Making the Right Timber Choices in the Garden
Australians love entertaining in the great outdoors and have a strong affinity with using natural products such as timber. However, many home gardeners or tradesmen are unaware of the origin of the timber we use and, sadly, too much comes from illegal logging in tropical rainforest areas.
Not only do rainforests create rain, they also burn up carbon dioxide – making them an important balance to manmade pollutants. There are several species of imported rainforest timber readily available and used in gardens in Australia. Timber such as Merbau (Intsia bijuga), sometimes sold as Kwila, as well as Kempas (Koompassia spp.) and Balau (Shorea spp.), are commonly used commercially in home and landscape construction and the manufacturing of outdoor furniture.
Merbau is facing potential extinction, and the orangutans of Malaysia are gradually losing their natural habitat. Although there are a small number of plantations in existence, much of the wood we use comes from unknown sources, and this is a concern for Australian consumers.
The Forest Stewardship Council (FSC) is an internationally recognised not-for-profit organisation set up to develop standards to promote responsible management of the world’s forests. It accredits independent third-party organisations to certify forest managers and commercial consumers of by-products against a set of international standards.
When purchasing timber, consumers can check the label to see whether it is FSC-certified. Always make sure the timber you choose carries an FSC certification code, which can then be entered into the FSC international database (info.fsc.org), to verify the origin of the product.
Another schemes is the Programme for the Endorsement of Forest Certification (PEFC), which is an international non-profit, non-governmental organisation dedicated to promoting sustainable forest management throughout commercial supply chains.
Its eco-label system allows customers and consumers to identify products from sustainably managed forests.
There is much debate about the topic of sustainable timber. Plantations in Australia are well managed, but some groups will argue that timber plantations create monocultures, and lack the biodiversity of a natural forest. The introduction of multi-species plantations is a concept that seems to be the ideal future. The Australian timber industry is active in researching best practice for long-term sustainable timber plantations. For plantation-sourced timber, supply options include Pine (Pinus radiata), Cypress Pine (Callitris sp.), Blackbutt and Eucalyptus globulus (Blue Gum) .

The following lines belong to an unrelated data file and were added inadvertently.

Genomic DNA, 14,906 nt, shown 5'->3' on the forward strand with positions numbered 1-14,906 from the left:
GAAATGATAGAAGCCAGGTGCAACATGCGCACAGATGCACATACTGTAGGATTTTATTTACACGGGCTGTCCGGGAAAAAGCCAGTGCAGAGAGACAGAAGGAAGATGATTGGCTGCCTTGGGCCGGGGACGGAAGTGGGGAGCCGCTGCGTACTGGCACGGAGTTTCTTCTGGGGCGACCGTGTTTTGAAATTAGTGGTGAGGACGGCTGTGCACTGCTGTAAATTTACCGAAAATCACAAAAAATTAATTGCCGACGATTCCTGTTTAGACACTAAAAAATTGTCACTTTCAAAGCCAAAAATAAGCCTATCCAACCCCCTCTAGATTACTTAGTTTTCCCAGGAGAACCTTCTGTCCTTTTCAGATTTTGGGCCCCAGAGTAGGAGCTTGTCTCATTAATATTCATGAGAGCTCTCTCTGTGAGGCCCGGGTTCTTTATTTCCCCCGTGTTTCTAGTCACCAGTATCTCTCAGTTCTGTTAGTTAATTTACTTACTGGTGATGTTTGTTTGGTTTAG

Regrowth Forests in Australia
A regrowth forest has had either all or most of its mature trees cleared or cut and felled for timber or woodchips. In many cases, the area will be burned after logging before regrowth can take place. Regrowth forests provide employment to many small communities in Australia, as well as a well-managed and legal source of supplying timber to consumers.
Some would say selective harvesting of native hardwoods actually helps to increase the light in forests, producing larger diameter trees more suitable for native animal habitat. But there are detractors, who argue that flora and fauna, and our native forests suffer as a result of logging.
Available Australian hardwood timbers from regrowth forests are Spotted Gum (Eucalyptus maculata), Red Ironbark (Eucalyptus sideroxylon), Blackbutt (Eucalyptus pilularis & E. patens) and Grey Ironbark (Eucalyptus paniculata).
Reclaimed Farm Timber
Small timber mills that utilise wood from old farm trees exist in parts of Australia. In Victoria, a company called Golden Cypress mills Cupressus macropcarpa trees that were planted by farmers as windbreaks at the turn of the century. The wood is ideal for exterior use and is a safe sustainable timber option for the garden.
Recycled or Reused Timbers
In every state of Australia there is no shortage of merchants selling timber recycled from building sites earmarked for demolition, such as old warehouses, homes, piers and large rural sheds. Recycling is a great way to utilise timber without adding pressure to already depleted rainforests, and it also supports Australian business.
Sealing & Staining
There are many good stains and colour options available, so you can blend your deck with your house interior or exterior. If you want the look of a rainforest species, a stain can provide a similar colour on plantation or regrowth timber, and is a good substitute for using rainforest species.
Tip: a timber stain will work best on softer woods, such as pine and cypress. Test the stain on a timber sample before you start your project.
Greenpeace Good Wood Guide
Greenpeace Australia Pacific has developed an online wood that which helps people make informed choices on timber. The website is easy to use and recommended by the Forest Stewardship Council. Check it our at www.goodwoodguide.org.au
When Selecting Timber for Your Garden Project:
- Check whether it is rainforest or old growth forest timber. If it is a rainforest timber, ask your supplier for a copy of approved certification, such as from the FSC, to ensure it is from a sustainable source (imported species are of greatest concern). Avoid using old growth timber.
- Consider using recycled/ reclaimed timber.
- Always use FSC-certified plantation timber or regrowth forest timber.
- Check that your timber choice is ethical and from sustainable sources at www.goodwoodguide.org.au
- Check the FSC certification on the product and entered the code into the FSC international database at info.fsc.org